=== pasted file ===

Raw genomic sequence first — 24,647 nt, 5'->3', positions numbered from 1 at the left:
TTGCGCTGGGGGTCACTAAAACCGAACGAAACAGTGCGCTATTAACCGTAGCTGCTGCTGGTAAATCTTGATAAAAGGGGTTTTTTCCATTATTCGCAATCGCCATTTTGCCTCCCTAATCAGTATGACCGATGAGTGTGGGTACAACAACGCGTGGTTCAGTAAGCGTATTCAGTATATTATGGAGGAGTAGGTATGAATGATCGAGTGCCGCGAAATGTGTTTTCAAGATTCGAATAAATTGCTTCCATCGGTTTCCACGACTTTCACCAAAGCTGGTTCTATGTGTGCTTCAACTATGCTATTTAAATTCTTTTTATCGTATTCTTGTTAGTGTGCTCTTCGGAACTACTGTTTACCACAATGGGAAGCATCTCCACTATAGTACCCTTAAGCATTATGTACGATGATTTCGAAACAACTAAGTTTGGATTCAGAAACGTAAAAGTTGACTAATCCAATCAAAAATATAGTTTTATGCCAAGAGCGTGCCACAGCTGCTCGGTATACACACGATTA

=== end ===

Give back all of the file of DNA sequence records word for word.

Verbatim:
Raw genomic sequence first — 24,647 nt, 5'->3', positions numbered from 1 at the left:
TTGCGCTGGGGGTCACTAAAACCGAACGAAACAGTGCGCTATTAACCGTAGCTGCTGCTGGTAAATCTTGATAAAAGGGGTTTTTTCCATTATTCGCAATCGCCATTTTGCCTCCCTAATCAGTATGACCGATGAGTGTGGGTACAACAACGCGTGGTTCAGTAAGCGTATTCAGTATATTATGGAGGAGTAGGTATGAATGATCGAGTGCCGCGAAATGTGTTTTCAAGATTCGAATAAATTGCTTCCATCGGTTTCCACGACTTTCACCAAAGCTGGTTCTATGTGTGCTTCAACTATGCTATTTAAATTCTTTTTATCGTATTCTTGTTAGTGTGCTCTTCGGAACTACTGTTTACCACAATGGGAAGCATCTCCACTATAGTACCCTTAAGCATTATGTACGATGATTTCGAAACAACTAAGTTTGGATTCAGAAACGTAAAAGTTGACTAATCCAATCAAAAATATAGTTTTATGCCAAGAGCGTGCCACAGCTGCTCGGTATACACACGATTA